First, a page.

ALL PERSONS AGE 12+ ARE ELIGIBLE FOR A COVID-19 VACCINE.
Pfizer is approved for ages 12 and over
Moderna is approved for ages 18 and over
Johnson & Johnson is approved for ages 18 and over.
Need a copy of your Vaccine Record?
Your immunization was recorded in the state ALERT immunization record system. If you need a copy of your vaccine information the quickest and easiest way is to complete the form below and email to firstname.lastname@example.org or print and mail to:
800 NE Oregon Street, Suite 370
Portland, Oregon 97232
You can also request a copy of records from your pharmacy or primary care provider who can access the ALERT system records.
Every person who chooses to get vaccinated brings us all a step closer to moving past the COVID-19 pandemic. As a trusted messenger to your family and friends, you can play a role in their decision to vaccinate. Here are some tips on having conversations about the COVID-19 vaccine.
1. LISTEN TO THEIR QUESTIONS WITH EMPATHY
COVID-19 vaccines are new, and it’s normal for people to have questions about them. The sheer amount of information—and misinformation—about COVID-19 vaccines can be overwhelming to anyone. You can help by listening without judgment and identifying the root of their concerns. Acknowledge their emotions so they know they have been heard.
2. ASK OPEN-ENDED QUESTIONS TO EXPLORE THEIR CONCERNS
Open-ended questions are meant to get more than a yes-or-no answer. Asking open-ended questions can help you understand what your friend or family member is worried about, where they learned any troubling information, and what they have done to get answers to their questions. For example, you can ask, “How did watching that news report make you feel? What did you do next?”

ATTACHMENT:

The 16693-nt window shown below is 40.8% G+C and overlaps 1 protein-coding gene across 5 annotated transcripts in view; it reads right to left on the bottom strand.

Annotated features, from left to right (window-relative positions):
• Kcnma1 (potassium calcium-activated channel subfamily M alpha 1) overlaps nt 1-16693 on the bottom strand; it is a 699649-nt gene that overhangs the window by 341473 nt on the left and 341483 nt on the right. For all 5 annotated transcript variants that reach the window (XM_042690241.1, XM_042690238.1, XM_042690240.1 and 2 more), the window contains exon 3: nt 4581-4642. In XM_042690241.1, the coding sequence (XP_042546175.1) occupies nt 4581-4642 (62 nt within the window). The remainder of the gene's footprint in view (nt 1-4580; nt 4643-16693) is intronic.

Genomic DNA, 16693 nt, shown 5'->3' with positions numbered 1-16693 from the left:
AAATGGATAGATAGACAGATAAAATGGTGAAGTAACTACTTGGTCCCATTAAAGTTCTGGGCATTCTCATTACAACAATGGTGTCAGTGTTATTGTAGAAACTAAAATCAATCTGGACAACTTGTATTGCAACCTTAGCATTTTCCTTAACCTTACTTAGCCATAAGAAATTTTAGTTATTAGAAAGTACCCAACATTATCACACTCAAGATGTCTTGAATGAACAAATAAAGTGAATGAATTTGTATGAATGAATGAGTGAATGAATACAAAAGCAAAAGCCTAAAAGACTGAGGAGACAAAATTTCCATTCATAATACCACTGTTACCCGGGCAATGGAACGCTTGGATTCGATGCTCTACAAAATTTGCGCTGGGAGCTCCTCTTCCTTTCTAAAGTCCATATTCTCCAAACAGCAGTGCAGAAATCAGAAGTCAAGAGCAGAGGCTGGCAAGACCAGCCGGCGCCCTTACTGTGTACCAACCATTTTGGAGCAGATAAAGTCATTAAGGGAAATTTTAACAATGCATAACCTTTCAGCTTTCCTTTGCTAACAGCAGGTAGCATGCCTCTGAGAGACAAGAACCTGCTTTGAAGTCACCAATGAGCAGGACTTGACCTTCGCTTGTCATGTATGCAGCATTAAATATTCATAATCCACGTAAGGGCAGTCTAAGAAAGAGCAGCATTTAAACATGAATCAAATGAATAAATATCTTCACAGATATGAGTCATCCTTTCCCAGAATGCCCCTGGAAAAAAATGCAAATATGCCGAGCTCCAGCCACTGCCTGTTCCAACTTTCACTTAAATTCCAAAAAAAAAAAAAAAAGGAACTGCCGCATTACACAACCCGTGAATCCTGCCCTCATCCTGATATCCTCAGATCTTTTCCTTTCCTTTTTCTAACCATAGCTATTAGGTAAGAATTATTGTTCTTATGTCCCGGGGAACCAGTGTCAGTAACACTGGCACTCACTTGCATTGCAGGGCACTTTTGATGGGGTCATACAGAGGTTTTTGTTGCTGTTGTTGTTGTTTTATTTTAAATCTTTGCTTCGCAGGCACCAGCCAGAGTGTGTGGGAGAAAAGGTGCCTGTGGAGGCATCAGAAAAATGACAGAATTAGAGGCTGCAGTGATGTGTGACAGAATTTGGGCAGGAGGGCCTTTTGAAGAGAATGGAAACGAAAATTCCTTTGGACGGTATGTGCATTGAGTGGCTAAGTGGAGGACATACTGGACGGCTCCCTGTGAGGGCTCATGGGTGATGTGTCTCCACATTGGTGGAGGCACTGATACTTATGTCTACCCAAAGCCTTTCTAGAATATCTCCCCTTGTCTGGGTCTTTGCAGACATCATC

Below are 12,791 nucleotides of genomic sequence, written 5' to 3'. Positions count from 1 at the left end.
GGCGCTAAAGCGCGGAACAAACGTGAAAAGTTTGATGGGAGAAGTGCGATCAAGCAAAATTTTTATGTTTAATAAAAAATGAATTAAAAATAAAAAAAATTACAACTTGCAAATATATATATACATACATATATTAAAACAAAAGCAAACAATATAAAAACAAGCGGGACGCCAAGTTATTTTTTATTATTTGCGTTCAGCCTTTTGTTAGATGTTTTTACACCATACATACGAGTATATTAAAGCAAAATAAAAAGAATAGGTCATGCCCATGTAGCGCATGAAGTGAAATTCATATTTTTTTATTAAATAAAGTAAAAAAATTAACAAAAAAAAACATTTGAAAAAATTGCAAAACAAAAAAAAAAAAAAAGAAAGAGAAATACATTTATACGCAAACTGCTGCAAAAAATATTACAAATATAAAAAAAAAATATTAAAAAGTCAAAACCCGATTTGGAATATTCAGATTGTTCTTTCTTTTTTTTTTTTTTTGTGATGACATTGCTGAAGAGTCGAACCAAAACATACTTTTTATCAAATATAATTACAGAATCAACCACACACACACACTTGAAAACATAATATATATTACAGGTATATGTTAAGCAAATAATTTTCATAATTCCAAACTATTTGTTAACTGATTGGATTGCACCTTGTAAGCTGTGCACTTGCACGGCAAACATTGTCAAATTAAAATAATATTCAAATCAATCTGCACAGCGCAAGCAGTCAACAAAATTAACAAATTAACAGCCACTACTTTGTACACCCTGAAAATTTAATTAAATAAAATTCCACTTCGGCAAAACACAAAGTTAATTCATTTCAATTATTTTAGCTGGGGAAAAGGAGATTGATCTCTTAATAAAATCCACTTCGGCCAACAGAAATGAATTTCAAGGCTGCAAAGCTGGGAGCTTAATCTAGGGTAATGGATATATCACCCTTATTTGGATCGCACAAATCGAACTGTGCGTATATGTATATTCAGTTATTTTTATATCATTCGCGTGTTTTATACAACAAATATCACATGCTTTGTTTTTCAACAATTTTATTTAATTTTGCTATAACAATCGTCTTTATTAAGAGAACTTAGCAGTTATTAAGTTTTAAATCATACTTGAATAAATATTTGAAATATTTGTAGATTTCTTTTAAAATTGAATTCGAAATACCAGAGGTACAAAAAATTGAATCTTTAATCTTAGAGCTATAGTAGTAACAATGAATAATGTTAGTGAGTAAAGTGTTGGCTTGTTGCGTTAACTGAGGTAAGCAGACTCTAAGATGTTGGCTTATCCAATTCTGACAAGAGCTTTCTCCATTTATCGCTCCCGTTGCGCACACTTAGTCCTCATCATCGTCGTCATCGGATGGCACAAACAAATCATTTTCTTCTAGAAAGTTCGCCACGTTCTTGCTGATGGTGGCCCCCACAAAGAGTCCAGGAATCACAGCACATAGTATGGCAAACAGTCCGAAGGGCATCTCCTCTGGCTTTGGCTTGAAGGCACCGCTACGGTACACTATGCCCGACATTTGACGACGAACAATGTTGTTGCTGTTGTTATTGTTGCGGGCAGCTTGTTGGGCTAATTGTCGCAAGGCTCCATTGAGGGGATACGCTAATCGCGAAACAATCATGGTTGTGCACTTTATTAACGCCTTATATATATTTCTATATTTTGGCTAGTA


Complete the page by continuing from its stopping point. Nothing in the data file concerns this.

Do not be judgmental and respectfully ask questions that help you understand their concerns. For example, avoid things like, “That’s a silly concern,” or “Why would you be worried about that?”
3. ASK PERMISSION TO SHARE INFORMATION
Once you understand your friend or family member’s question or concern, ask if you can provide some information, tell them where you get information you trust and be careful not to push information on them. You can find answers to common questions from reputable sources, including the CDC, the FDA, Oregon Health Authority, Lane County Public Health, or other trusted sources such as their doctor, nurse, or pharmacist. Lane County is hosting Doctor’s office hours on Facebook where they can attend virtually and ask questions of local providers.
Sometimes, sharing quick, accurate answers to common concerns your family or friends might have can go a long way toward moving someone from worry to confidence. If you don’t know the answer to their questions, consider offering to help look for information.
4. HELP THEM FIND THEIR OWN REASON TO GET VACCINATED
Everyone who chooses to get vaccinated does it for a reason—to protect their family, to protect their children, to be less anxious, to visit their parents, or to get back to activities like seeing friends, resuming work, or returning to school. After addressing concerns with empathy, respect and facts, you can steer the conversation from “why not” to the important reasons that matter to them—their “why.” You may choose to share your reasons for getting vaccinated or discuss common goals you may have, like visiting with each other safely. The reasons that someone may choose to get vaccinated will always be those that are most compelling to them personally.
5. HELP MAKE THEIR VACCINATION HAPPEN
Once someone decides on their “why,” help them make a commitment to get vaccinated. Help make the path to vaccination shorter, easier, and less stressful for them. Offer to help your family member or friend make a vaccination appointment at a location nearby and, if needed, go with them to the appointment. Offer to help with transportation or to babysit if they need childcare. Upcoming walk-in clinics and appointment scheduling are available here.